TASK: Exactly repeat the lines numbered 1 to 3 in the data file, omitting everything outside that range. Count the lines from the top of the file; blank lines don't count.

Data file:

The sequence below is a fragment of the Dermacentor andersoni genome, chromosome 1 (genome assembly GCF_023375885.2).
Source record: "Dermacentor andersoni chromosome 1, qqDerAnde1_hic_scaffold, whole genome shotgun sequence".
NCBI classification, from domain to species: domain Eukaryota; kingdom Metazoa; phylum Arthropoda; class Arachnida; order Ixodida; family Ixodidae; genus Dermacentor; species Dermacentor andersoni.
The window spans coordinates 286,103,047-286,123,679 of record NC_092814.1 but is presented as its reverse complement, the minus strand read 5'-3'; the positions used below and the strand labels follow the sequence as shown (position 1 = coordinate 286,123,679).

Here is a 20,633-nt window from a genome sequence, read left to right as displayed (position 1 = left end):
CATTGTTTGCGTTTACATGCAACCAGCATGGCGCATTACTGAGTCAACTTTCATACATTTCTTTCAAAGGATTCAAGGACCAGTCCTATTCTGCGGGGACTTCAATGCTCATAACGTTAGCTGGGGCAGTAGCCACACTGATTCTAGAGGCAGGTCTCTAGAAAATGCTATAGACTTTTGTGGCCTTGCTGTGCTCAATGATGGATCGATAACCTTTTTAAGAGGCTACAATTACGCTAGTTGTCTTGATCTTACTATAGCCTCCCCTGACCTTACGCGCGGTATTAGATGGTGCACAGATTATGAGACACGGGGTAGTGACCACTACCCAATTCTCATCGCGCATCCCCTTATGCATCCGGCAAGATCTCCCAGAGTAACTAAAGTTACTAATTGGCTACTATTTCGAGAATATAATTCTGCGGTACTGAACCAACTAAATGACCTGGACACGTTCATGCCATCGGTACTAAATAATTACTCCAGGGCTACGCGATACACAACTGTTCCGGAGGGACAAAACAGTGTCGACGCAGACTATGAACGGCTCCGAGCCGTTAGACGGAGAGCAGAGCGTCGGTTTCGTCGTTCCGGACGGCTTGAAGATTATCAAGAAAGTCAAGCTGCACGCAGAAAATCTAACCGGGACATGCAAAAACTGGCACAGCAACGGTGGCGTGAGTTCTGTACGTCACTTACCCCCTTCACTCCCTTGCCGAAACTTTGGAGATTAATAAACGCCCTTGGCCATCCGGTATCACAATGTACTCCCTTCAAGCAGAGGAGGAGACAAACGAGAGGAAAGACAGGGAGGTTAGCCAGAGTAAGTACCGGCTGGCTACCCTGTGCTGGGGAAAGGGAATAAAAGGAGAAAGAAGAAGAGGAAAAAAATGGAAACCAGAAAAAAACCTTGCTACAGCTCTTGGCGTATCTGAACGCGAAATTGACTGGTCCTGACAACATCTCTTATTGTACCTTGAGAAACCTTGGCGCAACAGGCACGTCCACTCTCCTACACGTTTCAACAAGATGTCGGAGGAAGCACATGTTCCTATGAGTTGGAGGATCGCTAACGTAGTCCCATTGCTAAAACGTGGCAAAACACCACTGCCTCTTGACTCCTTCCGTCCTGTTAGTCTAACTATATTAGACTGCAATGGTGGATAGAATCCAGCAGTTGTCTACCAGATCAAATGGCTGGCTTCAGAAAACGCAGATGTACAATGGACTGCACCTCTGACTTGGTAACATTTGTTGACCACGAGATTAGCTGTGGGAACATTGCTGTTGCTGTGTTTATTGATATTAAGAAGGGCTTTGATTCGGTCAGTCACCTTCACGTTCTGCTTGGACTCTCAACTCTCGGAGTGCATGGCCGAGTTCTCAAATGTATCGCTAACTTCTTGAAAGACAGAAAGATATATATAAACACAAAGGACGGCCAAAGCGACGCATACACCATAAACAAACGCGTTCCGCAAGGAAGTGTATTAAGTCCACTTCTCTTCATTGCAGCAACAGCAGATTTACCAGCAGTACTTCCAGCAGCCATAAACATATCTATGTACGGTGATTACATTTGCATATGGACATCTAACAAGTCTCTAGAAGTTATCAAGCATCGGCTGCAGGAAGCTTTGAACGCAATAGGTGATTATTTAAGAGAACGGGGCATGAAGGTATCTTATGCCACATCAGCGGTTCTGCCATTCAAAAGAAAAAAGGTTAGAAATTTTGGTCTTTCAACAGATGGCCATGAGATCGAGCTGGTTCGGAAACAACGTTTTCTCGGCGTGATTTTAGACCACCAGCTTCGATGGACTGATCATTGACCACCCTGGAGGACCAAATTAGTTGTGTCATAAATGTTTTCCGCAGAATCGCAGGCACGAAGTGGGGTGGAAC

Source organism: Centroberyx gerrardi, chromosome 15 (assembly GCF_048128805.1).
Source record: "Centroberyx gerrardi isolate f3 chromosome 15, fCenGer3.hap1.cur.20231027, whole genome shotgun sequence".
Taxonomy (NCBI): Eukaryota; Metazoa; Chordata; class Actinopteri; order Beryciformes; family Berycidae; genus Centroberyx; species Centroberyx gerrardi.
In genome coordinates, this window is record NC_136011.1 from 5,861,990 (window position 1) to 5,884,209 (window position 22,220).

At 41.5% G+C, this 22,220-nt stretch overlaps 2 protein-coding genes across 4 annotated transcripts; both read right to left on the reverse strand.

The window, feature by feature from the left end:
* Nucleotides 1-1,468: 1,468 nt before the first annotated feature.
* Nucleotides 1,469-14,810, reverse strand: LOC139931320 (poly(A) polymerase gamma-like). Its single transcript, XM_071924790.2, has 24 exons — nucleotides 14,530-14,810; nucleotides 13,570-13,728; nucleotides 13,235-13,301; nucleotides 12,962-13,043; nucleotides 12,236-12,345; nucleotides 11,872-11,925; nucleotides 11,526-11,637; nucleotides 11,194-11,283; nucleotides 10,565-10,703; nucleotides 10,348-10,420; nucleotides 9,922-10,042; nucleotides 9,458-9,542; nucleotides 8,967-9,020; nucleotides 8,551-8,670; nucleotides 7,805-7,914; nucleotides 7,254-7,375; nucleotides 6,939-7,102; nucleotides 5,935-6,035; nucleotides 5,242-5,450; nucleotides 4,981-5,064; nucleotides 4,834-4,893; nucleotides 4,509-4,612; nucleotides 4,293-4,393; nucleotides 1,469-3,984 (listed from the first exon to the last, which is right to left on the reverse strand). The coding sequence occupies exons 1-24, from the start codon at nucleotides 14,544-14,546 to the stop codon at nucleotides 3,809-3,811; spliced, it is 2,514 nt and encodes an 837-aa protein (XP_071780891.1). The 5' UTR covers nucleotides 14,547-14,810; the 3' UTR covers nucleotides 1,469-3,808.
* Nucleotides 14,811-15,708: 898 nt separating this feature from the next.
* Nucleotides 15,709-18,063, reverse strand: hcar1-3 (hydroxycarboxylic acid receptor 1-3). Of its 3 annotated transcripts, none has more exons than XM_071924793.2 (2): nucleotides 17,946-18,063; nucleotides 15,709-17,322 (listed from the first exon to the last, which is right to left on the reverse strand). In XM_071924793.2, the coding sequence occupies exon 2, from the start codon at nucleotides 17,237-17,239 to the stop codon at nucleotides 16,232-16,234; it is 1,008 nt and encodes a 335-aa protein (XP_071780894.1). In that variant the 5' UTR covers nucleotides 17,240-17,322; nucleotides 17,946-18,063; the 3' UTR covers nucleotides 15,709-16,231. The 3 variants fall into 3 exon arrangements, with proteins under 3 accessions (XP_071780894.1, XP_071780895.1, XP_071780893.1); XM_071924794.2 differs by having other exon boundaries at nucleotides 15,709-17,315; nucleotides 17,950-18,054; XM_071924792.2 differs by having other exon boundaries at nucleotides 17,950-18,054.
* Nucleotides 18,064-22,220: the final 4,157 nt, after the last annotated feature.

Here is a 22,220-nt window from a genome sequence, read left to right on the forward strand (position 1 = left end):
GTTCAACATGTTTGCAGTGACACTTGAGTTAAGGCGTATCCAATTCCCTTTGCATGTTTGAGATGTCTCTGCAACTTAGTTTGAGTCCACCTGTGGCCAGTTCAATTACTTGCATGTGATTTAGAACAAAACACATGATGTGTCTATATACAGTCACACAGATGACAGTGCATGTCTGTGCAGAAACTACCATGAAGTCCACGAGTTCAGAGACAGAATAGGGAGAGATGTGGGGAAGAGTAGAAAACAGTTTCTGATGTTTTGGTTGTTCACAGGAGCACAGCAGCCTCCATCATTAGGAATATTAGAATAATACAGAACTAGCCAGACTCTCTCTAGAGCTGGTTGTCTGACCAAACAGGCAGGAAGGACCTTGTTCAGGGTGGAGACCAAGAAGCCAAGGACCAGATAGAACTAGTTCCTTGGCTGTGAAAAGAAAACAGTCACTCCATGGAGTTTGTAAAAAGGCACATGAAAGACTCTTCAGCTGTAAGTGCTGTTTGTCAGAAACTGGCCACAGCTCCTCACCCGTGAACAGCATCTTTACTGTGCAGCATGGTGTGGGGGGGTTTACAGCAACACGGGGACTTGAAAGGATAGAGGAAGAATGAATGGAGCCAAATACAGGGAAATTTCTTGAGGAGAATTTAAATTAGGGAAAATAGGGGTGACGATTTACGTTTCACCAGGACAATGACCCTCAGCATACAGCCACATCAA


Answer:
The sequence below is a fragment of the Dermacentor andersoni genome, chromosome 1 (genome assembly GCF_023375885.2).
Source record: "Dermacentor andersoni chromosome 1, qqDerAnde1_hic_scaffold, whole genome shotgun sequence".
NCBI classification, from domain to species: domain Eukaryota; kingdom Metazoa; phylum Arthropoda; class Arachnida; order Ixodida; family Ixodidae; genus Dermacentor; species Dermacentor andersoni.